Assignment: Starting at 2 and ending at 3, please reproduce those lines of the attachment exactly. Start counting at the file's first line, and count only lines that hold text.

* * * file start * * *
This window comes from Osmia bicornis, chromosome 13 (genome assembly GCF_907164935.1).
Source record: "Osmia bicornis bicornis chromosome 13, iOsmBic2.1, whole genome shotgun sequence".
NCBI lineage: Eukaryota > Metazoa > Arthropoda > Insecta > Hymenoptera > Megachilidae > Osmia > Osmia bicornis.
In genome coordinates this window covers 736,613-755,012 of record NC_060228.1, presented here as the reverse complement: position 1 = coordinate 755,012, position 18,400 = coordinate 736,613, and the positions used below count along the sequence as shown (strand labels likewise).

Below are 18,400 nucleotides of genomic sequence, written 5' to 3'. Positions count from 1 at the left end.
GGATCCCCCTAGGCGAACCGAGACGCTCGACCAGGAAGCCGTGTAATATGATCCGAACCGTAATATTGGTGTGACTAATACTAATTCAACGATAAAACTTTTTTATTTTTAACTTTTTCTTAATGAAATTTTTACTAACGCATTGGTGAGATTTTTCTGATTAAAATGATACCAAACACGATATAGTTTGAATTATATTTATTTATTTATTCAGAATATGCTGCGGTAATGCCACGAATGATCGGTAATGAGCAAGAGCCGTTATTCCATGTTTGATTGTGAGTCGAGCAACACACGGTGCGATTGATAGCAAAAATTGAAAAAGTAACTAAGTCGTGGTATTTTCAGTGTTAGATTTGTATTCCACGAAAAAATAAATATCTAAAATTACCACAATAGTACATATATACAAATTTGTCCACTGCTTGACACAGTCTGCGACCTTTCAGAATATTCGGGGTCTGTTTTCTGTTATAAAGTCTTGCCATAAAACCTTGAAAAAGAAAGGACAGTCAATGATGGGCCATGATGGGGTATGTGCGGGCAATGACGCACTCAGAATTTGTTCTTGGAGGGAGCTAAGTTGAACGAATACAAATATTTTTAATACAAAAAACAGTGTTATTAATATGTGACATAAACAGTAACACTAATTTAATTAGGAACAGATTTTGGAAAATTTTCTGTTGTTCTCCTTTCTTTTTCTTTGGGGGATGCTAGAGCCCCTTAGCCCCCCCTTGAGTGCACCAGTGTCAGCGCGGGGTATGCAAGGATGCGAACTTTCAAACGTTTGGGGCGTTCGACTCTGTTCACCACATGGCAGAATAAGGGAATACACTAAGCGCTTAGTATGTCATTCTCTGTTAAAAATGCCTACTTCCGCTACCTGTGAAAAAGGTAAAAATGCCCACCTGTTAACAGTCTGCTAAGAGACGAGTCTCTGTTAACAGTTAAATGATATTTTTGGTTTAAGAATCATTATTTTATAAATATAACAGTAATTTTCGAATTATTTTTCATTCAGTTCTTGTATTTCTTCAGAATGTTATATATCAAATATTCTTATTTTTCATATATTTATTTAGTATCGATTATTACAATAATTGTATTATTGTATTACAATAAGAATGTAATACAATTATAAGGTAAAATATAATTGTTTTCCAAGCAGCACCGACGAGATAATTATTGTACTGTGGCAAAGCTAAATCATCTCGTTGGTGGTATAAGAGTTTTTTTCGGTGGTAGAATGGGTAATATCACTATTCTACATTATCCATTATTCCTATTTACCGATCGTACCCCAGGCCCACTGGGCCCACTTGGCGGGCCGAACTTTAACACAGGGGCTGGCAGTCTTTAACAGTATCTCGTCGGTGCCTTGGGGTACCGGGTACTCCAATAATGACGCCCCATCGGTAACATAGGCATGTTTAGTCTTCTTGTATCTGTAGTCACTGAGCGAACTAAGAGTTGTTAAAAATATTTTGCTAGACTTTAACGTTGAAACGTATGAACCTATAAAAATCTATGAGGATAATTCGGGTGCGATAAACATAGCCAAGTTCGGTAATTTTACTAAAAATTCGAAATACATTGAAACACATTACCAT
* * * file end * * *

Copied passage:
Source record: "Osmia bicornis bicornis chromosome 13, iOsmBic2.1, whole genome shotgun sequence".
NCBI lineage: Eukaryota > Metazoa > Arthropoda > Insecta > Hymenoptera > Megachilidae > Osmia > Osmia bicornis.